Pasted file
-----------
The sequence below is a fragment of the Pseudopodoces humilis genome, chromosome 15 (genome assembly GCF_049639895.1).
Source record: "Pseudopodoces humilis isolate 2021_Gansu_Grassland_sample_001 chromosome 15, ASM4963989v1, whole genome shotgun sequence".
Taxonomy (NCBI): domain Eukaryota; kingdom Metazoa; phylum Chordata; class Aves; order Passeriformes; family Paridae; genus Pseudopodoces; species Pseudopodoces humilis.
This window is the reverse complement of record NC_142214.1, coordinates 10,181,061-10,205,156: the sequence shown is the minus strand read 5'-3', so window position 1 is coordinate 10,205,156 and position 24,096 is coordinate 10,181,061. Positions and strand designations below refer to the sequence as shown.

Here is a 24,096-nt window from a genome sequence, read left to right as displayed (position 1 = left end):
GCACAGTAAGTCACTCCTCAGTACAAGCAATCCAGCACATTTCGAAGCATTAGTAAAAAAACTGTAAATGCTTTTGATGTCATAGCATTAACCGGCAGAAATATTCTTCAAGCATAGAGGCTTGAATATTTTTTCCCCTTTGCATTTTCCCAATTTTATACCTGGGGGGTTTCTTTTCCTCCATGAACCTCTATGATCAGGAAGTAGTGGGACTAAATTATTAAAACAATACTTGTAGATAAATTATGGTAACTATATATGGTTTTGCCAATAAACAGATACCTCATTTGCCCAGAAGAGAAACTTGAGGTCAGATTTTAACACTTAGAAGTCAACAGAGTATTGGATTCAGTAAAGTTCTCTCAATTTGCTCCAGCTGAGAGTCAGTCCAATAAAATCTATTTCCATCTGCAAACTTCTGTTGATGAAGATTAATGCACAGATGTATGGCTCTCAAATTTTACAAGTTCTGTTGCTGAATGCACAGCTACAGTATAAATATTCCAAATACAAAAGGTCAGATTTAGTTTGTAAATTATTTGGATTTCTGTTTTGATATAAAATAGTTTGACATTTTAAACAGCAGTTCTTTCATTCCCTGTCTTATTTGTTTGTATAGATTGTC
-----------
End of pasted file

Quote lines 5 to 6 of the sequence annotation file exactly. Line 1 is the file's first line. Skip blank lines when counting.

Here is a 24,096-nt window from a genome sequence, read left to right as displayed (position 1 = left end):
GCACAGTAAGTCACTCCTCAGTACAAGCAATCCAGCACATTTCGAAGCATTAGTAAAAAAACTGTAAATGCTTTTGATGTCATAGCATTAACCGGCAGAAATATTCTTCAAGCATAGAGGCTTGAATATTTTTTCCCCTTTGCATTTTCCCAATTTTATACCTGGGGGGTTTCTTTTCCTCCATGAACCTCTATGATCAGGAAGTAGTGGGACTAAATTATTAAAACAATACTTGTAGATAAATTATGGTAACTATATATGGTTTTGCCAATAAACAGATACCTCATTTGCCCAGAAGAGAAACTTGAGGTCAGATTTTAACACTTAGAAGTCAACAGAGTATTGGATTCAGTAAAGTTCTCTCAATTTGCTCCAGCTGAGAGTCAGTCCAATAAAATCTATTTCCATCTGCAAACTTCTGTTGATGAAGATTAATGCACAGATGTATGGCTCTCAAATTTTACAAGTTCTGTTGCTGAATGCACAGCTACAGTATAAATATTCCAAATACAAAAGGTCAGATTTAGTTTGTAAATTATTTGGATTTCTGTTTTGATATAAAATAGTTTGACATTTTAAACAGCAGTTCTTTCATTCCCTGTCTTATTTGTTTGTATAGATTGTC